Joaquin Phoenix in The Master

The fact that Joaquin Phoenix’s performance in the faux-documentary I’m Still Here fooled just about everyone reminds us that the best actors blur the line between fiction and reality. That’s why with The Master, a film built around Phoenix’s physicality and bodily tics, it’s nearly impossible to separate the reality of Phoenix’s body, which seems to summon up movements and gestures buried deep in years or even decades of muscle memory, from the artifice of his performance, an intentional attempt to embody a character known as Freddie Quell. In his most outwardly explosive moment as Quell, Phoenix utterly transcends the notion of “acting,” a word that cannot encompass what he does in The Master: at times, such as during the first “processing” scene or when he flails about in a jail cell, something inherently “real” shines through Phoenix’s performance.

One of the film’s most affecting moments occurs when Phoenix sheds a tear whilst being interview by Philip Seymour Hoffman’s cult leader Lancaster Dodd. Is Quell’s crying, the universal sign of emotional sincerity, being merely “performed” by Phoenix, or is it impossible for a performer operating on this level to compartmentalize the persona he is adopting from the rest of his experience? We know that actors make choices, sometimes at the level of micro-second reactions, but Phoenix’s performance in The Master is so total that an accumulation of intuitive reactions snowballs into the act of merely being. This is also an advancement beyond Method acting, which often suffers from an excess of self-consciousness. Phoenix had already made great strides in his two films with auteur James Grey, We Own the Night (2007) and Two Lovers (2008), but with The Master, he cements his status as the greatest physical actor working today. — Trevor Link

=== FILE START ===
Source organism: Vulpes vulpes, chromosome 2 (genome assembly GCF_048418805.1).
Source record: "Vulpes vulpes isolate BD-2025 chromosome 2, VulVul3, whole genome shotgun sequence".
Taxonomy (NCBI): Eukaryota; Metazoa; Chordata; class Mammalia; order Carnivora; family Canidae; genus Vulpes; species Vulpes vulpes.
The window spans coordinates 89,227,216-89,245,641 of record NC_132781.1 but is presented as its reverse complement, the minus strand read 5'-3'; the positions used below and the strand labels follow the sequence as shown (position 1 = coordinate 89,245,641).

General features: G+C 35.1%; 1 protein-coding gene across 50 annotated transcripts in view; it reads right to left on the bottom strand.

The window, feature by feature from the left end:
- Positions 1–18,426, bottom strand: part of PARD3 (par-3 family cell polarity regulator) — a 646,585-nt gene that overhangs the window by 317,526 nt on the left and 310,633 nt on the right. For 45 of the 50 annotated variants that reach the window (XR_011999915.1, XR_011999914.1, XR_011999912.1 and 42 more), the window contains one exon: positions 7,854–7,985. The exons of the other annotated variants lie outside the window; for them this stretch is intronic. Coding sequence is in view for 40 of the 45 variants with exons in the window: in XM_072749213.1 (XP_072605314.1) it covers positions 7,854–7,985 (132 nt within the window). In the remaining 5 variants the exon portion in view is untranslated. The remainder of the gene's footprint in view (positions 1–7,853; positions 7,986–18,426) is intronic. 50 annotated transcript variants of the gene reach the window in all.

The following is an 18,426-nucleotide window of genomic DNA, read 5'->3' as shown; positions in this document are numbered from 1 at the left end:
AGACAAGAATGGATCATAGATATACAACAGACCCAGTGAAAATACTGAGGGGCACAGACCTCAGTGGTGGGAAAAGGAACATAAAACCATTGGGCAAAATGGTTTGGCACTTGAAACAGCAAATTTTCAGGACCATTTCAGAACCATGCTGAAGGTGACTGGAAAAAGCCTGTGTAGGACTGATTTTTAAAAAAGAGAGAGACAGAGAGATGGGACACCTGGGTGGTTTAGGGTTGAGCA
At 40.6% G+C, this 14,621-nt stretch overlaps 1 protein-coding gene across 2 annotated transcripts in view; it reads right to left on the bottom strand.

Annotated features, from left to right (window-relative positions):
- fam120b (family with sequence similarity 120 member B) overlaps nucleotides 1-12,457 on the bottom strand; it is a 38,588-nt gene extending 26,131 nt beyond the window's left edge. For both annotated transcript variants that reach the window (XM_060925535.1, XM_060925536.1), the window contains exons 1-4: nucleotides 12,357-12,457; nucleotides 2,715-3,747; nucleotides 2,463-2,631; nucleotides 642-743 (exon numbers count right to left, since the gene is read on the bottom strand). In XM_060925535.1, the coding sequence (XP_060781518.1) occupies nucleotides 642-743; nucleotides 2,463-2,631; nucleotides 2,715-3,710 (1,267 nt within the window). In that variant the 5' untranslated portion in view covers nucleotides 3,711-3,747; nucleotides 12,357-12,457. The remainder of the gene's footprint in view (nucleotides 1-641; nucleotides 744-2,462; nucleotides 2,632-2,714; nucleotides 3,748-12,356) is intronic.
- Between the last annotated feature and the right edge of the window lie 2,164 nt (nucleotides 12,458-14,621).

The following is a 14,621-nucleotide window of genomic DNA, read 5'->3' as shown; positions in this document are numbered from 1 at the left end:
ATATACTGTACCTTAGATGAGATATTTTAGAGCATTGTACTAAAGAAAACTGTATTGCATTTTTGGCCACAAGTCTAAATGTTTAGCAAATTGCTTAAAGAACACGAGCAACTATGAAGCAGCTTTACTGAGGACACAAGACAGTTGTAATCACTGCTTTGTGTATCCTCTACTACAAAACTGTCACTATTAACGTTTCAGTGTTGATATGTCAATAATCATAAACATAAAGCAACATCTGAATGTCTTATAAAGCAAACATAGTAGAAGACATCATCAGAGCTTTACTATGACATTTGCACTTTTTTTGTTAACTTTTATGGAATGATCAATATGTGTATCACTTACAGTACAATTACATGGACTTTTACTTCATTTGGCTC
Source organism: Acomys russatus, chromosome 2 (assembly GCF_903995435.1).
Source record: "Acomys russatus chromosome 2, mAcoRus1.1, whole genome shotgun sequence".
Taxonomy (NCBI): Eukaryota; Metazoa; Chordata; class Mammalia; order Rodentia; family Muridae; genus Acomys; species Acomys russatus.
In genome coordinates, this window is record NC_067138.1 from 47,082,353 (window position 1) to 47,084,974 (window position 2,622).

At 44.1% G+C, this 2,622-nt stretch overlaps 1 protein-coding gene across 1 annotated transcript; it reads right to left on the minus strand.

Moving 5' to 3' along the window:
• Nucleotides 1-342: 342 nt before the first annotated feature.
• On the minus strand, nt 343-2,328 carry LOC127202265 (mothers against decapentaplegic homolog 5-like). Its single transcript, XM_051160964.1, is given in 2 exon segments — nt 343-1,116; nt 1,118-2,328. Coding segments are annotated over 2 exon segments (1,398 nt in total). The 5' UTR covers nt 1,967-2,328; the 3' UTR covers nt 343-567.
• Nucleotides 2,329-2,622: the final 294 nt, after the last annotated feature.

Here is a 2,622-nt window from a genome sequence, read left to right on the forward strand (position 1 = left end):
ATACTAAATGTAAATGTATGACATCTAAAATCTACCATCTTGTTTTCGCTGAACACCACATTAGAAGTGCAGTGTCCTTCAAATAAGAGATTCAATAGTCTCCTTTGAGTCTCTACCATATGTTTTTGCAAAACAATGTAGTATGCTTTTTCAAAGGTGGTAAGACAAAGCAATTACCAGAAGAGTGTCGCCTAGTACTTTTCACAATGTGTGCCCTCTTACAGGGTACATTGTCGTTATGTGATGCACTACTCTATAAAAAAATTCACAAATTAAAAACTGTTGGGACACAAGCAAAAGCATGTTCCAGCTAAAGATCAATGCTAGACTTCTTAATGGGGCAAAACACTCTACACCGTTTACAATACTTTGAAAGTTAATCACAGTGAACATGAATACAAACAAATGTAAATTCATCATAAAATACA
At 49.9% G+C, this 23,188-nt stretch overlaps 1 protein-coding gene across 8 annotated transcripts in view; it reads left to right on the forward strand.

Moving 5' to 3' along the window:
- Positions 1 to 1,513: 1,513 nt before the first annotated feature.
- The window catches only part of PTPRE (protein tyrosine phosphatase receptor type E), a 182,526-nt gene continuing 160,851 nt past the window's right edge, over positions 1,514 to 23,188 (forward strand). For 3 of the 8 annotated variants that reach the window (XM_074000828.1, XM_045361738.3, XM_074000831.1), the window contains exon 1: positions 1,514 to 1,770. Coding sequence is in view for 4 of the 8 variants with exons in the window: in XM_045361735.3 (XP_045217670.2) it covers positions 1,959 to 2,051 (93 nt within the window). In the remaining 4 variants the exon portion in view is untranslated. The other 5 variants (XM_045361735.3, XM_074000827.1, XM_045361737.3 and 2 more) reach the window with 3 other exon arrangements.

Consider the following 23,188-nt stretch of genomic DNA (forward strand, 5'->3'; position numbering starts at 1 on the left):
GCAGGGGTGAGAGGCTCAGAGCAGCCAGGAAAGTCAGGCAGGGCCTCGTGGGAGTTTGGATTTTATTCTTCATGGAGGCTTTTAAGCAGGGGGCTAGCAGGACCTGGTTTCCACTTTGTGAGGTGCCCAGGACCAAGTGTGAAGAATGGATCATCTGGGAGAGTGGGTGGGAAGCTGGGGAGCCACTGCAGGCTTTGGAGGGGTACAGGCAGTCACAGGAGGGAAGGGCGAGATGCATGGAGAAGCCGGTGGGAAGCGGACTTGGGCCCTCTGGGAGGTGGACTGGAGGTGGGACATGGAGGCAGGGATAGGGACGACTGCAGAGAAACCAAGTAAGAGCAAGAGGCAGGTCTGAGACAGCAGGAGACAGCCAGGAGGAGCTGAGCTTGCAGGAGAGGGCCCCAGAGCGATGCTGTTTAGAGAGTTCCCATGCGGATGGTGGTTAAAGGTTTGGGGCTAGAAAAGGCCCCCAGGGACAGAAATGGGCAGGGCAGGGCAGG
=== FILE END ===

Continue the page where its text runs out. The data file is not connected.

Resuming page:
Denis Lavant in Holy Motors

The most impressive thing about Denis Lavant’s performance in Leos Carax’s Holy Motors isn’t that he plays seven roles, some of them demanding intense physicality, others forceful quietude, exhibiting a nearly unmatched sense of range. It’s how he plays one of these roles, the overarching character of Mr. Oscar, a constant actor in some grand futuristic pageant, always performing for an invisible audience. All the other roles he tackles are contained within this one, and they reflect back on it, the same way that Oscar’s exhausted eyes flicker within them, creating a crystallized hall-of-mirrors effect, establishing the power and burden of influence with particular force. This kind of exchange between roles is essential, since with Holy Motors lack of a traditional plotline, the film’s story is all subtext and suggestion, with Oscar’s growing fatigue conveyed mostly through his performances, through the twisted shuffle of a beggar or callous cruelty of a father berating his daughter. This means that Lavant isn’t just playing a wide variety of roles, he’s playing all of them under the auspices of another, shaping Oscar’s personality through the reflection of the way he interprets those assignments, an astonishingly complicated endeavor that the actor pulls off with amazing aplomb. — Jesse Cataldo